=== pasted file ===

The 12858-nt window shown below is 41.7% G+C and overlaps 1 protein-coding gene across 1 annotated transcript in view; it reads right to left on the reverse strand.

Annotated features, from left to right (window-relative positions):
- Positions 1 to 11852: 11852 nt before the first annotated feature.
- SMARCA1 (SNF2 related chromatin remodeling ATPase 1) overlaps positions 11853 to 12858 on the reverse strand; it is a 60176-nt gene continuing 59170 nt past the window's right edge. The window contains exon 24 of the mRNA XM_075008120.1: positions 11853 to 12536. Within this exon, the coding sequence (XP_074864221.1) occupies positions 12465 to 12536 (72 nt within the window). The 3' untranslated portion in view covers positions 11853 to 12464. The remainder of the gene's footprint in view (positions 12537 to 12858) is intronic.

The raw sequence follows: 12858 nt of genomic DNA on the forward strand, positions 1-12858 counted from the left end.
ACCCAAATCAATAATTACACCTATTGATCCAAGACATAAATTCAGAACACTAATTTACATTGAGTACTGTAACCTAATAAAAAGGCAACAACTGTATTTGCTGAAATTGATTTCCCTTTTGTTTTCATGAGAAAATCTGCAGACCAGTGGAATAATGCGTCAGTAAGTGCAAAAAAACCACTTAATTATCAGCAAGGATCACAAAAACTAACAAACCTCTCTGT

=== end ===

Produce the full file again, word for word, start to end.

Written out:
The 12858-nt window shown below is 41.7% G+C and overlaps 1 protein-coding gene across 1 annotated transcript in view; it reads right to left on the reverse strand.

Annotated features, from left to right (window-relative positions):
- Positions 1 to 11852: 11852 nt before the first annotated feature.
- SMARCA1 (SNF2 related chromatin remodeling ATPase 1) overlaps positions 11853 to 12858 on the reverse strand; it is a 60176-nt gene continuing 59170 nt past the window's right edge. The window contains exon 24 of the mRNA XM_075008120.1: positions 11853 to 12536. Within this exon, the coding sequence (XP_074864221.1) occupies positions 12465 to 12536 (72 nt within the window). The 3' untranslated portion in view covers positions 11853 to 12464. The remainder of the gene's footprint in view (positions 12537 to 12858) is intronic.

The raw sequence follows: 12858 nt of genomic DNA on the forward strand, positions 1-12858 counted from the left end.
ACCCAAATCAATAATTACACCTATTGATCCAAGACATAAATTCAGAACACTAATTTACATTGAGTACTGTAACCTAATAAAAAGGCAACAACTGTATTTGCTGAAATTGATTTCCCTTTTGTTTTCATGAGAAAATCTGCAGACCAGTGGAATAATGCGTCAGTAAGTGCAAAAAAACCACTTAATTATCAGCAAGGATCACAAAAACTAACAAACCTCTCTGT